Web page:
from Space Website
produces electron waves out of an electron cloud (grey)
of a hydrogen molecule (red: nucleus).
The result of those interactions is what’s called
an interference pattern (violet-white).
The interference pattern is slightly skewed to the right,
allowing researchers to calculate the time
for the photon to get from one atom to the next.
That time, for the record, is 247 zeptoseconds.
Previously, researchers had dipped into the realm of zeptoseconds:
This accuracy is a huge leap from the 1999 Nobel Prize-winning work
that first measured time in femtoseconds, which are millionths of a
billionths of seconds.
To measure this very short trip, physicist
Dörner of Goethe University in Germany and his colleagues shot
X-rays from the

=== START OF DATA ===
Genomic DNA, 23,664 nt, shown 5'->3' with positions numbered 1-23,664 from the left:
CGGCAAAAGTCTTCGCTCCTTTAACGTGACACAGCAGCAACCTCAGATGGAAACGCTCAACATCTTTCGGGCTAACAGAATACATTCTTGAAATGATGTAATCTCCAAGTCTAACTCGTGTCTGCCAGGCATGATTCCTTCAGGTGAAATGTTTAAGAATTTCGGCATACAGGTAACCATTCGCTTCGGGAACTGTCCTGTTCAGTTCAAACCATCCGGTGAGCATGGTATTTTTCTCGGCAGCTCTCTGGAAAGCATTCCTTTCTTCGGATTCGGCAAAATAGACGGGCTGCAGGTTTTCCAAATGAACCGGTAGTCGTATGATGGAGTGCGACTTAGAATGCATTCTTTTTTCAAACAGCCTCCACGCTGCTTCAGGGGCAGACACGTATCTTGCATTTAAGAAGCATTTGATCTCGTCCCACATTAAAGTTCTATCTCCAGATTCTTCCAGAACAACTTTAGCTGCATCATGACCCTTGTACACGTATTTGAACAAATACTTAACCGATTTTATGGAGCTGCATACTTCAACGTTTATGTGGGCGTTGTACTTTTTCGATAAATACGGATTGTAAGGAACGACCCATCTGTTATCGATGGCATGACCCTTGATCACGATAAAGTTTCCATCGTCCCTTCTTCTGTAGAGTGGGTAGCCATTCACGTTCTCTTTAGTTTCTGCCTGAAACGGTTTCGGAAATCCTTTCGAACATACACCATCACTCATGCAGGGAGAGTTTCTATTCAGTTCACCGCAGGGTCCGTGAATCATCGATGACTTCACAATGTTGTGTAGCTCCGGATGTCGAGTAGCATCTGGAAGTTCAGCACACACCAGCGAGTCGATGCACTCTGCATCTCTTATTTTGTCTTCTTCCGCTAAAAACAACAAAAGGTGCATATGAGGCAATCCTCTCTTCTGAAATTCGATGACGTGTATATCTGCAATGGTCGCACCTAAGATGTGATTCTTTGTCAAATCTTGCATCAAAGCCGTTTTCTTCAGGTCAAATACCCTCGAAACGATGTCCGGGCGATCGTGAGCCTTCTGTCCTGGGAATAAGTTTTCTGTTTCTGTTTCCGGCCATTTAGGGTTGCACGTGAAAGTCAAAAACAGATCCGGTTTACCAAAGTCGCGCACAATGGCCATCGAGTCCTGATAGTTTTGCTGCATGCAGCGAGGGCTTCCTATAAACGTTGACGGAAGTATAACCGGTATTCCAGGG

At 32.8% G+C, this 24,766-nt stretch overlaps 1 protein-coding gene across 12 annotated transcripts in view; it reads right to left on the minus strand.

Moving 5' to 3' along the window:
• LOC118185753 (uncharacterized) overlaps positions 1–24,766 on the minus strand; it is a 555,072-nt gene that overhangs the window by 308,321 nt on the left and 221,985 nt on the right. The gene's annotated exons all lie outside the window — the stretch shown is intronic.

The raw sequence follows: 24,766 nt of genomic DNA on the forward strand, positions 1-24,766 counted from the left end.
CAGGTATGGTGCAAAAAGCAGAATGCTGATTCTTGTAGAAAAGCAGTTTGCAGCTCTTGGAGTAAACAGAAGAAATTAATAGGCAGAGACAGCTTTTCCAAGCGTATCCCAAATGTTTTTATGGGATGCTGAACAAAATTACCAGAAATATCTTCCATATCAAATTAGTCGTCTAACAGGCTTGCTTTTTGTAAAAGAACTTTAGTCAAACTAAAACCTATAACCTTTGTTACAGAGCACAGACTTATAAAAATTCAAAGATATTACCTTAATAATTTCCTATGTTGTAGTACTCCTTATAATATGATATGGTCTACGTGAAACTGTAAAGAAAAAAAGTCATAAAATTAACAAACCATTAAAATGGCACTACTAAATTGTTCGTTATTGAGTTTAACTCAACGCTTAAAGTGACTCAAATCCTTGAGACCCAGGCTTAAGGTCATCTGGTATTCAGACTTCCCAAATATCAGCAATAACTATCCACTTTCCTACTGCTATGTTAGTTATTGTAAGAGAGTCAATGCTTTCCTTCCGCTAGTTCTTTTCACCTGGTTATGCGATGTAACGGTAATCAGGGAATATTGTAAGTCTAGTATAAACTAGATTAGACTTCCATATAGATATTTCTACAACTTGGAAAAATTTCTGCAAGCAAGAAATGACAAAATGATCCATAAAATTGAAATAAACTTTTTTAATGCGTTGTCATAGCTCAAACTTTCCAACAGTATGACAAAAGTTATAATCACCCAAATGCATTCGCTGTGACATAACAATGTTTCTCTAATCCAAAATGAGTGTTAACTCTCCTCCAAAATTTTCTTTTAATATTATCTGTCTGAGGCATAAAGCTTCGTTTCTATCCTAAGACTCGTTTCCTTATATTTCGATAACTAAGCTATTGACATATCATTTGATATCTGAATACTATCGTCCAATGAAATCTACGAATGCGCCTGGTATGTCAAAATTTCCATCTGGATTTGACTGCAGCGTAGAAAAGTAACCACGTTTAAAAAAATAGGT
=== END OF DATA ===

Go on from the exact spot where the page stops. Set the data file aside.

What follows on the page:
PETRA III at Deutsches Elektronen-Synchrotron (DESY),
a particle accelerator in Hamburg.
The photon bounced one electron out of the molecule, and then the other, a bit like a pebble skipping over the top of a pond.
These interactions created a wave pattern called an interference pattern, which Dörner and his colleagues could measure with a tool called a Cold Target Recoil Ion Momentum Spectroscopy (COLTRIMS) reaction microscope.
This tool is essentially a very sensitive particle detector that can record extremely fast atomic and molecular reactions.
The COLTRIMS microscope recorded both the interference pattern and the position of the hydrogen molecule throughout the interaction.
The measurement is essentially capturing the speed of light within the molecule.
The results (Zeptosecond
Birth Time delay in Molecular Photoionization) were detailed Oct. 16 in the journal Science.